Enterprise Tech

Letting Companies Hack the Hackers: What Could Go Wrong?


Letting Companies Hack the Hackers: What Could Go Wrong?

Photograph by Stephen Morton/Bloomberg

The idea of corporations using hacking techniques against cybercriminals has been a matter of contention in computer-security circles for years. The debate ramped up in the past week after an independent commission of former high-level intelligence, defense, and diplomatic officials suggested that U.S. corporations be allowed to use otherwise illegal hacking techniques to combat the hackers, some of whom are presumed to be at least loosely affiliated with foreign governments.

One tactic would be the use of software that would lock down a computer if it were used to open restricted files. In order to unlock the computer, a user would have to call law-enforcement officials to get a password. Certain unlucky consumers of online pornography might recognize this type of program as ransomware. Other ideas include using the camera of a hacker’s own computer to take his photograph and deploying software that would destroy computers or networks accessing information without authorization.

Similar tactics are being used by criminal hackers today. Some companies, likewise, have already started hacking back at hackers, according to people within the industry. But there are reasons to be wary of escalating this fight.

First, who knows if the corporate world would even be any good at hacking? Even security experts can find themselves outmatched by adversaries they assume are unsophisticated teenagers. When Aaron Barr of the security firm HBGary Federal boasted that he was going to unmask hackers involved in Anonymous, he quickly lost control of his company’s website, Twitter account, and personal e-mails. Retaliation by hackers backed by the Chinese government might involve more than lulz.

“In a contest over who can go further in violating the law, despite the bluster of some in the high-tech community, private citizens are no match for the Russian mafia, the Russian Federal Security Service, or the People’s Liberation Army in China. This is not a contest American companies can win,” wrote James Andrew Lewis, a senior fellow for the Center of Strategic and International Studies.

It’s likely that any ham-handed action will blow up not only in the face of the company involved—with repercussions reaching the U.S. government as well. The country ratified the Budapest Convention on Cybercrime in 2006, which prohibits retaliatory hacking. International law aside, foreign governments might not be so receptive to the argument that hacking by private corporations is independent of government policy.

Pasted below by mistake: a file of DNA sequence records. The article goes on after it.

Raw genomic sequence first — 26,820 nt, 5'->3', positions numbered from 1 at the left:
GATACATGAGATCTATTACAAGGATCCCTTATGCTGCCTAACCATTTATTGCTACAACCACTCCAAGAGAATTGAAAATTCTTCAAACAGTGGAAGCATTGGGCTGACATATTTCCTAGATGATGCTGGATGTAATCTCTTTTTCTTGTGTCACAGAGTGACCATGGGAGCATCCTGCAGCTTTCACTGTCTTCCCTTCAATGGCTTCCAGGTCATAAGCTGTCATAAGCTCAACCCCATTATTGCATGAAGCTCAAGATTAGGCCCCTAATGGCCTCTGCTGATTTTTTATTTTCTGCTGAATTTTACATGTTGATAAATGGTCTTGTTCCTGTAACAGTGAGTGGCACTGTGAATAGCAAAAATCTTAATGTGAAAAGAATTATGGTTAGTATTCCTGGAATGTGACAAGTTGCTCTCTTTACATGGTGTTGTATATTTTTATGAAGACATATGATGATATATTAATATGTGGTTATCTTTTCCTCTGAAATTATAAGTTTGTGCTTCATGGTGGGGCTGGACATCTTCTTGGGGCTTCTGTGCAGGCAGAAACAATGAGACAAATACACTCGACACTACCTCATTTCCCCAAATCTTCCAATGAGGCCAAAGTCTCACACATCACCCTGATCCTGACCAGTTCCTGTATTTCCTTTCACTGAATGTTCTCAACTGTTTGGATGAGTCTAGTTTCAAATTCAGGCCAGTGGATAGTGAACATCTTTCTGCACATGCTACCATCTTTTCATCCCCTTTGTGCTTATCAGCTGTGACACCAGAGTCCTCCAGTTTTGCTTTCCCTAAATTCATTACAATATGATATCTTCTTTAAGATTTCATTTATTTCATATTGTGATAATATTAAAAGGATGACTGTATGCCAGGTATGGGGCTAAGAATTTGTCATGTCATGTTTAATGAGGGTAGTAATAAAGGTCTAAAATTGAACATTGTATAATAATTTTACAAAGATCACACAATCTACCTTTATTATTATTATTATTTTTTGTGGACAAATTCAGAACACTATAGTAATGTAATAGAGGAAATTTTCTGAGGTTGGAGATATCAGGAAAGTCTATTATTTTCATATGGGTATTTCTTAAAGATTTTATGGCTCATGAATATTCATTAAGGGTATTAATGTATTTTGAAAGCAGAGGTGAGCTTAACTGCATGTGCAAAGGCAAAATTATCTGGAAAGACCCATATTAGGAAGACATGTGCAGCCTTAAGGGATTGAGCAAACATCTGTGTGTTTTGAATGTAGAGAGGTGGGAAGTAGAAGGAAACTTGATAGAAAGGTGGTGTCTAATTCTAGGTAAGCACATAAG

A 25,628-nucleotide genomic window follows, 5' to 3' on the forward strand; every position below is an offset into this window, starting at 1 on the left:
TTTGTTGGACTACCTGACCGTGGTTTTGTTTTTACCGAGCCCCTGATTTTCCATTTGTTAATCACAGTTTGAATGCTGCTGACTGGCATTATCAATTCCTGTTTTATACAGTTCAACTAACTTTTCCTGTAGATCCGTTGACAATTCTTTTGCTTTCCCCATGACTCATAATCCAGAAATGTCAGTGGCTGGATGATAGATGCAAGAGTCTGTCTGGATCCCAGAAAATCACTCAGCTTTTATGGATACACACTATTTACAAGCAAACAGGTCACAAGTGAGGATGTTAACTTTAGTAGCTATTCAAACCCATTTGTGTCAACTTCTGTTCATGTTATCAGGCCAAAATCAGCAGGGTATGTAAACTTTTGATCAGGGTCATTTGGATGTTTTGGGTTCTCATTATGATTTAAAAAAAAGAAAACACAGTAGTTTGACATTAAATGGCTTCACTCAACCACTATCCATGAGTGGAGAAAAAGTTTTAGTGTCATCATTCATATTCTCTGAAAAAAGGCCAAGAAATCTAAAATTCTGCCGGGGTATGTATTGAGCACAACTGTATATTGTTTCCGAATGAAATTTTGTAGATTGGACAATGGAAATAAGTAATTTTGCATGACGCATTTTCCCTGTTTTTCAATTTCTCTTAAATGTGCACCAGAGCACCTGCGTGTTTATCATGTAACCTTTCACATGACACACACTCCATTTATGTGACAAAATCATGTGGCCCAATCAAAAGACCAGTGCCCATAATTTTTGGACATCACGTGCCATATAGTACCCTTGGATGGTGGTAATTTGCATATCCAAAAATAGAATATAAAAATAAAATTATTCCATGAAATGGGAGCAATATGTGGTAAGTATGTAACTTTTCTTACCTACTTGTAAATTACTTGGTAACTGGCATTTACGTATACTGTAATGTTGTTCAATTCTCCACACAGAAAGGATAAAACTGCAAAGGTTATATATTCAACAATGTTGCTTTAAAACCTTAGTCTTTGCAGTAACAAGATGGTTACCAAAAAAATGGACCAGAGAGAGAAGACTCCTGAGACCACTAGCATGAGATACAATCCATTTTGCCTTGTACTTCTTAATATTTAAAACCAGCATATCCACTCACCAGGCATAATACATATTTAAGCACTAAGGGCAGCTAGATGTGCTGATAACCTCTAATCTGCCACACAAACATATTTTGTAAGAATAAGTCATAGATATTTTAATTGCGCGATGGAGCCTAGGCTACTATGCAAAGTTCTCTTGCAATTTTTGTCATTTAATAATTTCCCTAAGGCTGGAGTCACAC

Further, it’s likely that any offensive action will never make it as far as some den of spies in the outskirts of Beijing. People attacking corporate computers are often doing so from machines they have infected, which are owned by unsuspecting people. Striking back against these machines will sometimes mean attacking people who don’t even know their machines are working on behalf of someone else.

Breaching infected computers to find out about an attacker would likely mean accessing the personal information of people who are unwittingly stuck in the middle, said Chester Wisniewski, an advisor with Sophos, a computer security firm. ”No one is going to come in and attack you with their name pasted on their forehead. It just doesn’t work that way,” he said. “Are you going to hack the University of Maryland just because someone took over one of their computers?”

Still, Wisniewski believes current laws force corporate victims of hacking to attempt responses with one hand tied behind their backs. He cites nondisclosure agreements that legally keep him from telling one client about the types of attacks that other clients have faced, leaving them vulnerable. Offensive tactics, he argues, are less important than loosening up restrictions on information-sharing through such legislation as the Cyber Intelligence Sharing and Protection Act. The bill seems to be getting a second wind in Congress this month, although it comes with its own set of controversies.

Shawn Henry, former executive assistant director of the Federal Bureau of Investigation and current president of Crowdstrike Services, another security firm, argues for a strategy he calls active defense. If offensive hacking is tracking down the people who robbed you and getting back at them, active defense is wasting criminals’ time by, perhaps, keeping fake jewels in your jewelry box and hiding the real stuff. His firm currently helps clients implement such tactics, which are distinguished from offensive hacking because they take place exclusively within a company’s own network.

Henry says that the uptick in interest in offensive hacking has muddied the waters between legitimate tactics and sexy, but wrongheaded, ones. ”We’re not going to hack back,” he said. “But we’re not going to sit here and passively block the blows.”

Brustein is a writer for Businessweek.com in New York.

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